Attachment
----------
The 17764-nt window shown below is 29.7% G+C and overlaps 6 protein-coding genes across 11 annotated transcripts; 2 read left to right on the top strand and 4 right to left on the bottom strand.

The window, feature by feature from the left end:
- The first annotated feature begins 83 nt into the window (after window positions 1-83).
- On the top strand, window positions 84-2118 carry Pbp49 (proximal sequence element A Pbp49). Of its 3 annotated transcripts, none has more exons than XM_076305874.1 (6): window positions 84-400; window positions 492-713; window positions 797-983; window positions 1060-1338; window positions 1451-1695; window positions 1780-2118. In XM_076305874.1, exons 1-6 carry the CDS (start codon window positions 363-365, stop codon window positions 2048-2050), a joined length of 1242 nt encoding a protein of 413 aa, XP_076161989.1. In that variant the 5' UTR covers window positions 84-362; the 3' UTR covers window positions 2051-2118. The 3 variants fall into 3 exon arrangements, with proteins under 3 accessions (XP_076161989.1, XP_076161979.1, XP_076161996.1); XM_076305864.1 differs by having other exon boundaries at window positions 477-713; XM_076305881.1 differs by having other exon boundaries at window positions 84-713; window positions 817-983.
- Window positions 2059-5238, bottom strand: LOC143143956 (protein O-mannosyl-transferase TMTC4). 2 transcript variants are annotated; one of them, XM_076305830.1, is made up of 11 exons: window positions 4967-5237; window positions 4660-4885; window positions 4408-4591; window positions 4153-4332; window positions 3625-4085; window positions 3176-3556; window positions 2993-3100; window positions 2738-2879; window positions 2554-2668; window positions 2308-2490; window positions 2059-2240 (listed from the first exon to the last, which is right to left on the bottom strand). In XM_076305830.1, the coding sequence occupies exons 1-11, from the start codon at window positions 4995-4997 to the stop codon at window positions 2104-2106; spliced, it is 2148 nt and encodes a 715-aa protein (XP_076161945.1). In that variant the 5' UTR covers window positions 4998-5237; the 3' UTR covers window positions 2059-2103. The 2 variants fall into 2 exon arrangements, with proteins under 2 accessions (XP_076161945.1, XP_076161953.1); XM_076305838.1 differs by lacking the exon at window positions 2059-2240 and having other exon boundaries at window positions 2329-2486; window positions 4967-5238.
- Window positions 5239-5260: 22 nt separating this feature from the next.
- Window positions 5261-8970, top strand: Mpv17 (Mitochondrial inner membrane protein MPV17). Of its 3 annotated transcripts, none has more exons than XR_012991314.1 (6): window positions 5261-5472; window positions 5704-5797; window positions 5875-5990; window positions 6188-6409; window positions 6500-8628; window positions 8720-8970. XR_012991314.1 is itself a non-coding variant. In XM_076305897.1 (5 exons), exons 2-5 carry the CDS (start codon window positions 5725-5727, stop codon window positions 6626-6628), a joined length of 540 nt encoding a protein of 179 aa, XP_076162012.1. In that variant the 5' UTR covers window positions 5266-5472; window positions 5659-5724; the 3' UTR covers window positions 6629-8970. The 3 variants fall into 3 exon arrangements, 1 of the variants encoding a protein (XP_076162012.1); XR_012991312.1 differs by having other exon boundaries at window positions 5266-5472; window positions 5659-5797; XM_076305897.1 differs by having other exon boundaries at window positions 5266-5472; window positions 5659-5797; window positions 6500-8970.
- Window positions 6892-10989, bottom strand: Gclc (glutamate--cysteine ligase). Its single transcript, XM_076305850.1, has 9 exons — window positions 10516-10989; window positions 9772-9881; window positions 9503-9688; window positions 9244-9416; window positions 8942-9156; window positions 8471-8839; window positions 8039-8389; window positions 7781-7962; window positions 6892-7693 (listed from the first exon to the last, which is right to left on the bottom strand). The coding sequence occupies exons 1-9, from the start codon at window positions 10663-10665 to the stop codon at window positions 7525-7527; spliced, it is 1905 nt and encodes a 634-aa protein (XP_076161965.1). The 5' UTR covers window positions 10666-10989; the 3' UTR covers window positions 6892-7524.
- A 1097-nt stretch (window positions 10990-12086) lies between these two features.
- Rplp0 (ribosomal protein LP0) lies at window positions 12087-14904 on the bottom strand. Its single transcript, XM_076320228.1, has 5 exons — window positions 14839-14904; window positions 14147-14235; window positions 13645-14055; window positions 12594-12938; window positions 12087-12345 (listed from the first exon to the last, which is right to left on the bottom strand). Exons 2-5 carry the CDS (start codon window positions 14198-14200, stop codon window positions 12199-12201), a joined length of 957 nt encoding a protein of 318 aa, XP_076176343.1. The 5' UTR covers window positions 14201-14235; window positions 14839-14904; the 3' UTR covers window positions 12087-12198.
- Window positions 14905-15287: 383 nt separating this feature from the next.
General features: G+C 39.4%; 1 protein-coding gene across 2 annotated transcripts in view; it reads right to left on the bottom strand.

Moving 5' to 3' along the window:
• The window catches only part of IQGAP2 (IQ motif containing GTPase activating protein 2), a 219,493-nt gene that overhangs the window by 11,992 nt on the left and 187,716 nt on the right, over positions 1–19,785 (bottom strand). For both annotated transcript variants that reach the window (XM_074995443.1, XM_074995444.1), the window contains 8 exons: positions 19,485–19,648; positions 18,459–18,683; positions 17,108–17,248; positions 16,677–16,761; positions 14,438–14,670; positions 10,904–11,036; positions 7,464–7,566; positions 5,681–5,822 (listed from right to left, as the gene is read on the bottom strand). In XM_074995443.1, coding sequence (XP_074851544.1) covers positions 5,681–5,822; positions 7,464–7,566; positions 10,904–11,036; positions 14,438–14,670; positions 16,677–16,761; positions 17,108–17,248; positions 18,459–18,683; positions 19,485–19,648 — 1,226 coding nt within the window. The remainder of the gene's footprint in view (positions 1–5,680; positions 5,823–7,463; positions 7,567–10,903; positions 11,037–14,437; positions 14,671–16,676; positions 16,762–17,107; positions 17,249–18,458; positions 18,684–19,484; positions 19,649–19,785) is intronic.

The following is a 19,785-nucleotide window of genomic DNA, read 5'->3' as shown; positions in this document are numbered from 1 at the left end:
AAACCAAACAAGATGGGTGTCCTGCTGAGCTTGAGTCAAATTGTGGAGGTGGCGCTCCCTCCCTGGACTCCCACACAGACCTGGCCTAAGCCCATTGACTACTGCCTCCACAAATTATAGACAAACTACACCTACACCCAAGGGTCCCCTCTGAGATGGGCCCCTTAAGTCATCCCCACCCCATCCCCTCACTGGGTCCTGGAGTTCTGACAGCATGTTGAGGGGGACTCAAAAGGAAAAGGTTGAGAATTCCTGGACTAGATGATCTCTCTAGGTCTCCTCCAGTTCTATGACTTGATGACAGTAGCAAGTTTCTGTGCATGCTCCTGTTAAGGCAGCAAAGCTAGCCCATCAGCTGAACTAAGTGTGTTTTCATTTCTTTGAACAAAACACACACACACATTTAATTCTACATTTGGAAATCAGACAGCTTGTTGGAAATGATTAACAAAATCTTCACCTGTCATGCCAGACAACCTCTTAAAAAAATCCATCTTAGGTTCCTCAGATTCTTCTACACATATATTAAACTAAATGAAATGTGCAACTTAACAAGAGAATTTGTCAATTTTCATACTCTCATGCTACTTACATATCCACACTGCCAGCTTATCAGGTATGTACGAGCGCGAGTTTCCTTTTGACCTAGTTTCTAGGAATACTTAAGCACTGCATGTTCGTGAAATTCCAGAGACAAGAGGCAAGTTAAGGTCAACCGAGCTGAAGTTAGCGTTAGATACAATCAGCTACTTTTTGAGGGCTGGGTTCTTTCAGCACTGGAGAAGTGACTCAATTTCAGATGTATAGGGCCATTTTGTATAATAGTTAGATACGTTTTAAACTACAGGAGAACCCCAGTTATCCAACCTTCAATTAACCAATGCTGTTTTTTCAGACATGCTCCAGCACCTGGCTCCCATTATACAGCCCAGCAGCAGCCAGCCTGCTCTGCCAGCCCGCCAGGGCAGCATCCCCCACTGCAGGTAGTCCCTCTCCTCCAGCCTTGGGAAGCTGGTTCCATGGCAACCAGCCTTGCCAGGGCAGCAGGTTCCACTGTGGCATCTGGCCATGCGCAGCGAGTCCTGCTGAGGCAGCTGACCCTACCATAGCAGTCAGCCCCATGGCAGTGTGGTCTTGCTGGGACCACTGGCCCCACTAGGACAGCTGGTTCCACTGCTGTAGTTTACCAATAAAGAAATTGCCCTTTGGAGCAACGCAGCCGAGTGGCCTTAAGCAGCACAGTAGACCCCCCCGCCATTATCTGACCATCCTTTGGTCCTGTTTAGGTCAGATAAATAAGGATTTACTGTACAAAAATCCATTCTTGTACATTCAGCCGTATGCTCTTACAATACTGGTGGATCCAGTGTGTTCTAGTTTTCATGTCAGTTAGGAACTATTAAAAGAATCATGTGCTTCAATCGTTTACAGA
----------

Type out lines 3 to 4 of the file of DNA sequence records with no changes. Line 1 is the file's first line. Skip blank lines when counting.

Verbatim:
- The first annotated feature begins 83 nt into the window (after window positions 1-83).
- On the top strand, window positions 84-2118 carry Pbp49 (proximal sequence element A Pbp49). Of its 3 annotated transcripts, none has more exons than XM_076305874.1 (6): window positions 84-400; window positions 492-713; window positions 797-983; window positions 1060-1338; window positions 1451-1695; window positions 1780-2118. In XM_076305874.1, exons 1-6 carry the CDS (start codon window positions 363-365, stop codon window positions 2048-2050), a joined length of 1242 nt encoding a protein of 413 aa, XP_076161989.1. In that variant the 5' UTR covers window positions 84-362; the 3' UTR covers window positions 2051-2118. The 3 variants fall into 3 exon arrangements, with proteins under 3 accessions (XP_076161989.1, XP_076161979.1, XP_076161996.1); XM_076305864.1 differs by having other exon boundaries at window positions 477-713; XM_076305881.1 differs by having other exon boundaries at window positions 84-713; window positions 817-983.